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Sometimes it may seem like seamless sweaters are the only way to go, but let's take a look at 7 reasons to knit a seamed sweater - you might find yourself ready to mix up your making!

Last year, I spent a lot of time upping my sweater knitting game. My body was changing as a result of some health issues, and since I was in need of some garments that fit, this presented a great opportunity to not only polish my gauge game, but also to give several sweater construction techniques, using patterns from the 1930s to today.

On the sweaters I knit last year

After attending a vintage knitting workshop hosted by @squidneyknits in the spring of 2019, I was inspired to spend the rest of the year (of my personal making time, that is) working on my sweater knitting. In the end, I knit the Fernlace Pullover (1938) twice, the vintage-inspired Myrna Cardigan (2014), and I improvised a short-sleeve sweater for Halloween featuring an intarsia Jack O’Lantern design on the chest. For that one, I used a standard seamed sweater construction similar to the Fernlace Pullover (more on this improvised one in a minute).

Handmade beachwear is so much fun to make! Find tips for achieving a good fit when knitting from a vintage pattern, and take a look at a handmade, 1940s-inspired swim set.
My second Fernlace Pullover, last August.

Eager to see what sort of impact working from vintage knitting patterns for awhile, as well as the knitting retreat, had had on my knitting. I followed up this burst of sweaters by making two more many contemporary knitters who frequent local yarn shops will recognize: the Soldotna Crop & Find Your Fade. Arguably two of the most-knit patterns of the last few years, both feature the currently-common seamless (often top-down) construction. That is, they are knit from the neckline to the hemline, most often before picking up stitches to then knit the sleeves from armpit to cuff.

There’s more than one way to knit a sweater!

Yes, I am very impressive with my 2019 sweater making obsession and I definitely only listed the above to make you all know how good I am. Kidding! It’s just this:

A lot of folks would have you believe there is only one way to knit a sweater. Or perhaps they’ll imply there’s one “right” way to knit a sweater because it’s the newest or currently trendiest way of making a sweater in the mainstream knitting community. I don’t know how to break this to you, but a lot of folks are wrong. 🤷🏼‍♀️

I once had a neighbor who, upon finding out my job involves knit design, she cornered me asking “why do all of my patterns have me making PARTS of sweaters? I want to knit a sweater, not SEW one.” I guess she missed the boat on contemporary seamless making trends, but that does present me with a great story to segue into my list of 7 reasons why you might want to knit seamed sweaters.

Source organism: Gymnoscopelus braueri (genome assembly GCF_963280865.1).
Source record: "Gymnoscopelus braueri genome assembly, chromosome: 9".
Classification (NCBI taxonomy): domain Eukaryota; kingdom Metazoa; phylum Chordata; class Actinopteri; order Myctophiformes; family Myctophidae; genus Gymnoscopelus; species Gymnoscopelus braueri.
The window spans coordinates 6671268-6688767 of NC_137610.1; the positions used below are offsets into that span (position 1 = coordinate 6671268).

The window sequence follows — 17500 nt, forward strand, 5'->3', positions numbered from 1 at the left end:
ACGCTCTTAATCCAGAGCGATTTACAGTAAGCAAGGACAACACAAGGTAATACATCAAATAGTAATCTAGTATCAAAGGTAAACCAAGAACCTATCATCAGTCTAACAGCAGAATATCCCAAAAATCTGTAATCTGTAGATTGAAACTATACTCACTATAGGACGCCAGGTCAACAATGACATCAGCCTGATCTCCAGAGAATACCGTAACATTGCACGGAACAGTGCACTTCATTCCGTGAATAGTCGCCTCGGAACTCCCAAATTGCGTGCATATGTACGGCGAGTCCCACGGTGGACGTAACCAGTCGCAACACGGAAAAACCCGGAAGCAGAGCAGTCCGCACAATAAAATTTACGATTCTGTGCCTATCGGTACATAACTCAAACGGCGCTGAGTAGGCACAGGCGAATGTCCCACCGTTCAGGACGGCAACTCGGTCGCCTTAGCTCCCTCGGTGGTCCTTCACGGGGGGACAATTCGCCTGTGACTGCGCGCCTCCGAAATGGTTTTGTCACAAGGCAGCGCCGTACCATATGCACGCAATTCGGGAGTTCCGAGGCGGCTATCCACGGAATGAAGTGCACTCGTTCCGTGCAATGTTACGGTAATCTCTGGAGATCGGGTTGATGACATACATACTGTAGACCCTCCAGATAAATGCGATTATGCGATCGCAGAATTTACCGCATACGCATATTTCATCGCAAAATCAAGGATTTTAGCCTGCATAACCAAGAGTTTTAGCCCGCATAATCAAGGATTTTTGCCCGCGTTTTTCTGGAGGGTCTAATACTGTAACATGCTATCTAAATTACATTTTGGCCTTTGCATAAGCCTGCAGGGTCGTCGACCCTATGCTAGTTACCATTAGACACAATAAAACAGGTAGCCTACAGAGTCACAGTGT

Sometimes it may seem like seamless sweaters are the only way to go, but let's take a look at 7 reasons to knit a seamed sweater - you might find yourself ready to mix up your making!

7 reasons to knit a seamed sweater:

  1. Seams = structure. Seamless sweaters can stretch out and warp badly at the shoulders over time, for instance. Shoulder seams and seams from joining sleeves and picking up a neckline give your sweaters internal structure, helping bear the weight of the garment.
  2. 3 words: free vintage patterns. There are literally hundreds of free vintage knitting patterns to choose from online featuring seamed construction. Free Vintage Knitting is one of my favorite sources for vintage knitting patterns.
  3. Intarsia colorwork is much easier to knit flat (vs. in the round), making it a dream to pair with seamed sweater knitting.
  4. Stripes are easier. You don’t have to worry about compensating for jogless stripes because you’re knitting flat.
  5. Repair is a cinch. If your sweater is showing signs of age, but you’d like to salvage it, you can simply re-seam it to compensate. This process is similar to taking in a roomy garment at the seams.
  6. Seamed garments tend to have a more professional, tailored look.
  7. Hot take: Seaming is fun! I’m sorry, I have always loved grafting my ends with kitchener stitch, and I am one of those knitters who delights in the feeling of magic at pulling closed a mattress stitch seam.

If I missed anything on this list, comment and let me know! I resisted seamed sweater knitting for far too long, and it’s officially my favorite way (of the moment at least! 😉 ) to knit a sweater.

This post is brought to you by Knit Picks, which also provided yarn support. Post contains affiliate links. See site policies.

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